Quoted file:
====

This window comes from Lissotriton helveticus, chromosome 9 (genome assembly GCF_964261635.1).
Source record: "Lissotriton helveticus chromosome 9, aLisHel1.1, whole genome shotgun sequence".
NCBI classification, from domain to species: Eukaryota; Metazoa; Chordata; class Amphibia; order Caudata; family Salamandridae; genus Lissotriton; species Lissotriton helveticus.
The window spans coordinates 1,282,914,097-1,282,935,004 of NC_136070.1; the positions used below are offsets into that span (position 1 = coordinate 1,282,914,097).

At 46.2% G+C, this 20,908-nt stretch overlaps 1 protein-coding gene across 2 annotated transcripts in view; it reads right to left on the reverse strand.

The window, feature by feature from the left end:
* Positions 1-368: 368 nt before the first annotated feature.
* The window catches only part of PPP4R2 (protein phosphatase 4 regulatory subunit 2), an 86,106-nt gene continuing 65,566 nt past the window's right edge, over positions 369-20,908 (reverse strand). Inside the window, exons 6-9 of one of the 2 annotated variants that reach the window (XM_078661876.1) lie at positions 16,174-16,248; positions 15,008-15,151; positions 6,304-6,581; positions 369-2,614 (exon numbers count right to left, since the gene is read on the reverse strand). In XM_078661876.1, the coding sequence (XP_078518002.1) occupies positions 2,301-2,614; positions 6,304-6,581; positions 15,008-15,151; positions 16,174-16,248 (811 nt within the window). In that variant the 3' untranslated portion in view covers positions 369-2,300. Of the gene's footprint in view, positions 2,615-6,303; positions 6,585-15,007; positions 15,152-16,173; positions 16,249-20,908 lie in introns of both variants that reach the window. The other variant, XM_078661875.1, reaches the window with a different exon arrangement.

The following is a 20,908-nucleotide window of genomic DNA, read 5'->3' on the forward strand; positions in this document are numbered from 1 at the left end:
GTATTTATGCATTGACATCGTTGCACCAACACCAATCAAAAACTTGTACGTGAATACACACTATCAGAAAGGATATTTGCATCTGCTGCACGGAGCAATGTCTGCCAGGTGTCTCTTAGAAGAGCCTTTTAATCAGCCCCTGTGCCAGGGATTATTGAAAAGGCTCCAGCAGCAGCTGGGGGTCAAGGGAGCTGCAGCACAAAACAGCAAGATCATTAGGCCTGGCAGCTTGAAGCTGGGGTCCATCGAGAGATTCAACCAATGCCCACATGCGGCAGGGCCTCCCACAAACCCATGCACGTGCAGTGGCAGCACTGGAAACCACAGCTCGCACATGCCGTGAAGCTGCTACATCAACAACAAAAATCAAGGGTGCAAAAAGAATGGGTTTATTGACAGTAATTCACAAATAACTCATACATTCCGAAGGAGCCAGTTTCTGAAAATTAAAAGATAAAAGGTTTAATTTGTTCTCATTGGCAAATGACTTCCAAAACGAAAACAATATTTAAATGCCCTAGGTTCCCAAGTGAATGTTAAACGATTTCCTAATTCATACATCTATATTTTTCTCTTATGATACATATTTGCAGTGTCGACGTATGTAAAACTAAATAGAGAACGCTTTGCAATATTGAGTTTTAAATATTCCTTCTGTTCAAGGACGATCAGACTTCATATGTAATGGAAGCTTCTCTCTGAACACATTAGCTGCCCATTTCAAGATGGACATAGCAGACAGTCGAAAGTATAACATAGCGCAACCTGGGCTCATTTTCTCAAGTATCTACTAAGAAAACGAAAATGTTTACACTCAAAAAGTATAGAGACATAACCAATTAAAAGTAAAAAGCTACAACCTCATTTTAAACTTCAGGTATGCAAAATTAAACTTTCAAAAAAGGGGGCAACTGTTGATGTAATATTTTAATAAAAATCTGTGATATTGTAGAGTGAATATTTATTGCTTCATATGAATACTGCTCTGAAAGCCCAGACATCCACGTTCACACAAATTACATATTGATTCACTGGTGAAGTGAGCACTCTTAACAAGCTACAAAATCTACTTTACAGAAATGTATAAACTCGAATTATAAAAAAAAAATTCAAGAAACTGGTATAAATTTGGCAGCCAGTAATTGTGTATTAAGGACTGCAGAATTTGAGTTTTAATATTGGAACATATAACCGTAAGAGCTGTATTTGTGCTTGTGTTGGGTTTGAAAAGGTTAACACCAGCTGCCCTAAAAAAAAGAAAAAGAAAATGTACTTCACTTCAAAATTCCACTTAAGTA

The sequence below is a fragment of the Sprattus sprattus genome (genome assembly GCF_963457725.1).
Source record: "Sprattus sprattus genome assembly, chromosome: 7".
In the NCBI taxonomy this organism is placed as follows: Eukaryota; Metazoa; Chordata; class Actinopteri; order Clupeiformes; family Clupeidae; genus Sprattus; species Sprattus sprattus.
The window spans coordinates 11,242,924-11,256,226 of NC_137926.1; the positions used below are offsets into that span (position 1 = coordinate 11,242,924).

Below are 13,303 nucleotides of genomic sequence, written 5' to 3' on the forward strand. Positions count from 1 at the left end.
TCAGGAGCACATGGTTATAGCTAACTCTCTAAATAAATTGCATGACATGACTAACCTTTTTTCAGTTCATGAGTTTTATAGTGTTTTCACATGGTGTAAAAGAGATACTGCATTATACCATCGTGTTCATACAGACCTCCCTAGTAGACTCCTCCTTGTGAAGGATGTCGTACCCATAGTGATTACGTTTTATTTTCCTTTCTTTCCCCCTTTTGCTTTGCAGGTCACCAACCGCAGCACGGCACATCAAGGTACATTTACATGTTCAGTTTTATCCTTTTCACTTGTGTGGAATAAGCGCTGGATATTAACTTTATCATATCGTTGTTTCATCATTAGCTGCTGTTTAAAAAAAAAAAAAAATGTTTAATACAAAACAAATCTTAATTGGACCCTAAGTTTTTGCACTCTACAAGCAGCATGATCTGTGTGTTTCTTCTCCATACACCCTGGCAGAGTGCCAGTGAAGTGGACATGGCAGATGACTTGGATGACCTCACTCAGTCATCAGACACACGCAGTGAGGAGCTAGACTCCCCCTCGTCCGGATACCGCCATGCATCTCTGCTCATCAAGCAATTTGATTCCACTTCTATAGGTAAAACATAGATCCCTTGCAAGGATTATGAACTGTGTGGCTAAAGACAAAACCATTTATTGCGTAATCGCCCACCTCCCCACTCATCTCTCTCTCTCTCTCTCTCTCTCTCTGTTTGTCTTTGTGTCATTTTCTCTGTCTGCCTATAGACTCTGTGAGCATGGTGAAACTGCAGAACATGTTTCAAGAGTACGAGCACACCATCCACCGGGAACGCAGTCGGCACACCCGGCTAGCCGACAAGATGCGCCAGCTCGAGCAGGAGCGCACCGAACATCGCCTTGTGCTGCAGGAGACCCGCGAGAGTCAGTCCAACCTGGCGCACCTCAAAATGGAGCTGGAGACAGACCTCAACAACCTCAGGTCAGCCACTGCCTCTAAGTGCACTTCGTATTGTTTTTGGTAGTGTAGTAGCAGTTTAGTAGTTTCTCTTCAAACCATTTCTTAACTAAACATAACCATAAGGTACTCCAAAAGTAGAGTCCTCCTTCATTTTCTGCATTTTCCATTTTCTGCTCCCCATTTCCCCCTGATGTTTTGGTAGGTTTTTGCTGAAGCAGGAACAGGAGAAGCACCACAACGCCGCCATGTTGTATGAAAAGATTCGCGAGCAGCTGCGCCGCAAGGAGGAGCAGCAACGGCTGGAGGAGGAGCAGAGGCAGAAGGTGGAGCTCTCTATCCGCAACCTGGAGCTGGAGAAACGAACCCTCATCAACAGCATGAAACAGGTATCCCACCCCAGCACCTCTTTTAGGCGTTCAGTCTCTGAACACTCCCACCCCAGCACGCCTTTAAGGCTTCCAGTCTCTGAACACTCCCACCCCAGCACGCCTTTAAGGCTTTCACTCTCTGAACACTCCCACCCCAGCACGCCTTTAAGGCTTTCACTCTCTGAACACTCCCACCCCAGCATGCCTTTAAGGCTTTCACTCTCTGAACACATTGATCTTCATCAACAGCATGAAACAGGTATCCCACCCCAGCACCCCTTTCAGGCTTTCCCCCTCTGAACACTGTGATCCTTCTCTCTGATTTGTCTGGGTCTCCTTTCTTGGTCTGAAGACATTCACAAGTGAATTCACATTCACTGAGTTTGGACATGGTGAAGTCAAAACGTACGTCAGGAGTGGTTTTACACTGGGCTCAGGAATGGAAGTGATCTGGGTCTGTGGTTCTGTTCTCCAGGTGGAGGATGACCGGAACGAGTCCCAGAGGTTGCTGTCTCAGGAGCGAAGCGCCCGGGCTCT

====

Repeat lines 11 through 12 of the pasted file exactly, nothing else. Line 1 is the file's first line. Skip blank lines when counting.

The sequence below is a fragment of the Sprattus sprattus genome (genome assembly GCF_963457725.1).
Source record: "Sprattus sprattus genome assembly, chromosome: 7".